After reaching multi year highs against the greenback, the Canadian dollar took some air. Where will it go from here? Gross domestic product is the highlight of this week. Here’s an outlook for the Canadian events, and an updated technical analysis for the Canadian dollar
Last week brought good tidings for the Canadian economy with strong figures in the housing sector job market conditions topped by positive forecasts from the BOC. These positive readings caused the USD/CAD pair to fall at fresh multi-year low. Will this positive trend continue?
- GDP: Friday, 12:30.Canada’s gross domestic product was flat in April because of balanced increases and declines in various sectors. Gains were achieved in coal and metal mining, retail sales, the public sector, construction and utilities where important gains were noted. These positive readings were offset by decreases in manufacturing, wholesale trade, finance, real estate and the insurance industries. A rise of 0.1% is expected now.
- RMPI / IPPI: Friday, 12:30. The cost raw material and finished goods declined more than expected in May. Industrial product price index (IPPI) fell 0.2% while Raw Materials Price Index plunged 5.2% following 6.7% gain in the previous month. Analysts expected RMPI to drop 2.5% while IPPI remain was forecasted to remain flat. These reading are contrary to the worries reflected from the recent CPI rise. RMPI is predicted to rise by 1.4% this time and IPPI by 0.4%.
*All times are GMT.
USD/CAD Technical Analysis
Dollar/CAD began the week with a move upwards, very temporarily breaching the 0.96 line (discussed last week). It then changed its course. After a clear break under 0.9520 it managed to set new multi year lows and to bounce off 0.9420 before retracing some of the move.
Technical lines, from top to bottom:
Distant and minor resistance, above parity, appears above parity, at 1.0060. This was the highest level in 2011 and is still far out. The very round number of USD/CAD parity is the obvious line below, although it isn’t too strong.
Under parity, we have two close lines – 0.9977, which was a trough in 2010, was also tested at the beginning of March and proved to be significant. The 2009 low of 0.9930 is just beneath, now weaker than earlier, and is now further in the distance.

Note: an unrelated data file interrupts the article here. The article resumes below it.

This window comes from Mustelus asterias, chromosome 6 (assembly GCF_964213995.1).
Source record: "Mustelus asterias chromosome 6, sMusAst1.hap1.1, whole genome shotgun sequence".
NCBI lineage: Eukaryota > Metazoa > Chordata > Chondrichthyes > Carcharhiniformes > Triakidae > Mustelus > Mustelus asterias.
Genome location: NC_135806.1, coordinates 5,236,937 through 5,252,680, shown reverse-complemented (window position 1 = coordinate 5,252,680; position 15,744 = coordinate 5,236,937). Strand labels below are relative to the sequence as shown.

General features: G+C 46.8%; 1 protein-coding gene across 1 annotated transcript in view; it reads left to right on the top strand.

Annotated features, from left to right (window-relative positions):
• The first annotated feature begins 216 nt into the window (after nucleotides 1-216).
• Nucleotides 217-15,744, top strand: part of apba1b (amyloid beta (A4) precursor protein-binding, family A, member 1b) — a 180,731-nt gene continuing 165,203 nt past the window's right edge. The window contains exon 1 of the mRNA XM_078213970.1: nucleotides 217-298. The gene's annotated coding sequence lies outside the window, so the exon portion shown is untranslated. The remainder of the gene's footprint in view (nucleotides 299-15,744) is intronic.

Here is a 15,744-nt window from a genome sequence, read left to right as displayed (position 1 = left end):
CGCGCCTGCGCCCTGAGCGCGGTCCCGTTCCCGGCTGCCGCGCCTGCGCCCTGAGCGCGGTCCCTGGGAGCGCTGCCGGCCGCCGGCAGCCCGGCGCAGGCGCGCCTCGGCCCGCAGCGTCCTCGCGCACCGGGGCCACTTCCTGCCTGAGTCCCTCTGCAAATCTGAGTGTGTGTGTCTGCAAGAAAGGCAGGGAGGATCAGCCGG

0.9816 capped the pair over and over again, but after temporarily failing to hold a month ago. It is somewhat weaker. 0.9750 was a very distinctive line earlier, separating ranges in a great way.
0.9667 was a cushion in March and later worked as resistance. This line provided support a few weeks ago, and had an important role in holding back recovery attempts, over and over again 0.96 was a minor support line that played a role earlier in the year. After being broken, it worked very well as resistance. The same scenario repeated itself yet again.
A more important line is 0.9520 – it worked as support and also as minor resistance during April. It was challenged now. 0.9450 was a double bottom just now and is very important – it’s the new 2011 low.
The break below 0.9450 sent the pair to a new low 0.9420, which is the next and close line. Below this line, we have lines last seen in 2007 – 0.9250 is notable, as well as the historic low of 0.9056.
I remain bearish on USD/CAD.
The prices of oil are ticking higher once again, and this helps the loonie. With Canadian jobs are on the rise, and a stronger housing sector seen this week, there is room for more gains. A reversal in the positive atmosphere in Europe could weaken the Canadian dollar.
- For a broad view of all the week’s major events worldwide, read the USD outlook.
- For EUR/USD, check out the Euro to Dollar forecast.
- For the Japanese yen, read the USD/JPY forecast.
- For GBP/USD (cable), look into the British Pound forecast.
- For the Australian dollar (Aussie), check out the AUD to USD forecast.
- For the New Zealanddollar (kiwi), read the NZD forecast.
- For USD/CAD (loonie), check out the Canadian dollar
- For the Swiss Franc, see the USD/CHF forecast.